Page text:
Everybody hates red tape, it takes the business owner away from doing the real work of the business and can be annoying and bureaucracy but there are some pieces of business paperwork that really do need to be dealt with.
Leaving some tasks might mean a bit of inconvenience later on but some might cost your company money and some might mean the loss of your business.
Don’t forget to insure your business or review and renew each year.
It might seem that ‘it can never happen to me’ but the whole point of insurance is that it protects against unforeseen events.
In today’s’ climate it is a rare winter where we don’t see images of businesses flooded out of their premises and this is probably the most high profile event that insurance will take care of but there are some other risks you really must insure against.
Public liability insures you in the event of a member of the public being injured or suffering loss through the action of your business. If someone trips when on your premises then you’ll be glad that you have it. Similarly employee liability protects employers against their workers suffering loss in the same way.
Making sure you have cover for the important things to your business, like insuring tools against theft or Intellectual Property protection is a good place to start and it’s important that as well as thinking about this at the start, the company reviews its insurance position each year as it grows and changes.
Employing people has become more and more complex as time has gone on and with the amount of protection around for employees it is important that companies have the basics in place.
Making sure that you provide a contract of employment from day 1 is the first step and needs to be done with the assistance of a legal professional. It’s also important to have policies and procedures in place alongside this.
It is difficult to take disciplinary action against a staff member who has broken the rules if you have never formally told them what the rules are or indeed don’t have a disciplinary process in place!
A staff handbook is helpful in this respect and depending upon how your firm operates you may want to look at policies and procedures such as expenses, credit card, disciplinary, anti discrimination and others. We’d always recommend getting advice from an HR professional on your specific situation as it will prove to be a lot less expensive than an employment tribunal.
Many businesses only produce accounts once a year when they absolutely have to. This saves the business time but rather than saving money it can often end up costing the company real cash.
Producing a set of management accounts each month will help the business see where it is not working as efficiently as it should and allows managers take action quickly. For example if a company’s cost of sales suddenly shoots through the roof it is better to know at the end of the month than at the end of the year when the statutory accounts look odd.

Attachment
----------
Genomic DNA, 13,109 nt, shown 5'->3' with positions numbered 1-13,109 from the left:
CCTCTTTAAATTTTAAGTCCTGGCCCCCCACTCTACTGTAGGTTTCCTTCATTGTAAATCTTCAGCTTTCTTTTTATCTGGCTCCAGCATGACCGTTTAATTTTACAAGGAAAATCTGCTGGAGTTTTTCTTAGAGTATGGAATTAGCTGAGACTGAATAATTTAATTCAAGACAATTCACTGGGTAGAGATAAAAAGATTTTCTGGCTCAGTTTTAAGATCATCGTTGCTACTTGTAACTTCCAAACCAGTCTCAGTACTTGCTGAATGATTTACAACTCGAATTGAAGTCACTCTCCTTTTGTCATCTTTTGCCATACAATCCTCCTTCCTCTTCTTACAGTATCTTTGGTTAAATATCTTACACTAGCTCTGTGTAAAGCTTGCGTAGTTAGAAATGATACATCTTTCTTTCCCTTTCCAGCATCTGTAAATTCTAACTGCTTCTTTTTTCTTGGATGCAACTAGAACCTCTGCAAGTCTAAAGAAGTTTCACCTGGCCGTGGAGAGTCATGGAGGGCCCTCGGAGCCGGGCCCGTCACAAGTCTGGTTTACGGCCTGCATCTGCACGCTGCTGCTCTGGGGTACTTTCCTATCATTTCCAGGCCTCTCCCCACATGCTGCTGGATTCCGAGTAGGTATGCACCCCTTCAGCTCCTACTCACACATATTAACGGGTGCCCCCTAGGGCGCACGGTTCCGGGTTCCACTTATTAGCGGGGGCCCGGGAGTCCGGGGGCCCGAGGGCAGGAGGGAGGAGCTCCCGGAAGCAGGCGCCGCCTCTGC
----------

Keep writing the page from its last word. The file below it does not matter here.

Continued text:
It’s all too easy to forget an old Direct Debit that was set up or to miss when a supplier takes the wrong amount of money for an invoice. Making sure that accounts are done regularly and are reviewed will highlight areas where our gut instinct doesn’t match reality.
A good bank reconciliation will also help protect against employee fraud and ensure that any wrongdoing is more likely to be spotted.
There are a whole series of things that need to be submitted to HMRC and these also carry deadlines but missing them tends to get expensive.
Making sure your self assessment return is in on time is the one most people think of but businesses also need to make sure that they submit their P11d, P9d, and PSA returns on time. Making sure your VAT return is sent in as well as CIS where applicable and any other company specific information is vital. With the advent of computerisation HMRC have the ability to levy automatic fines the moment a return is missed.
For limited companies there will be a number of requirements from Companies House that need to be complied with.
The Annual Return has now left us but has been replaced with a Confirmation Statement. This needs to be done at least once a year and includes details for the company such as the new category of people of significant influence.
The business will also need to submit its accounts annually to Companies House either in paper or electronic form.
Don’t forget also that if your company moves, or if one of your directors move house then you are required to tell Companies House within 14 days and to not do so is a breach of the Companies Act.
Whilst dealing with paperwork is often a bugbear with business owners it tends to be fine as long as it’s done as you go along, leaving it all to the last minute or putting things in a pile and hoping they will go away is a poor choice.
If you really can’t face dealing with your deadlines then think about employing either an admin assistant who can deal with these sorts of things or outsourcing to your accountant or to a specific business support company.
Keeping on top of your admin won’t just save you money in terms of fines it will also give you peace of mind that everything is taken care of which has to be well worth the effort.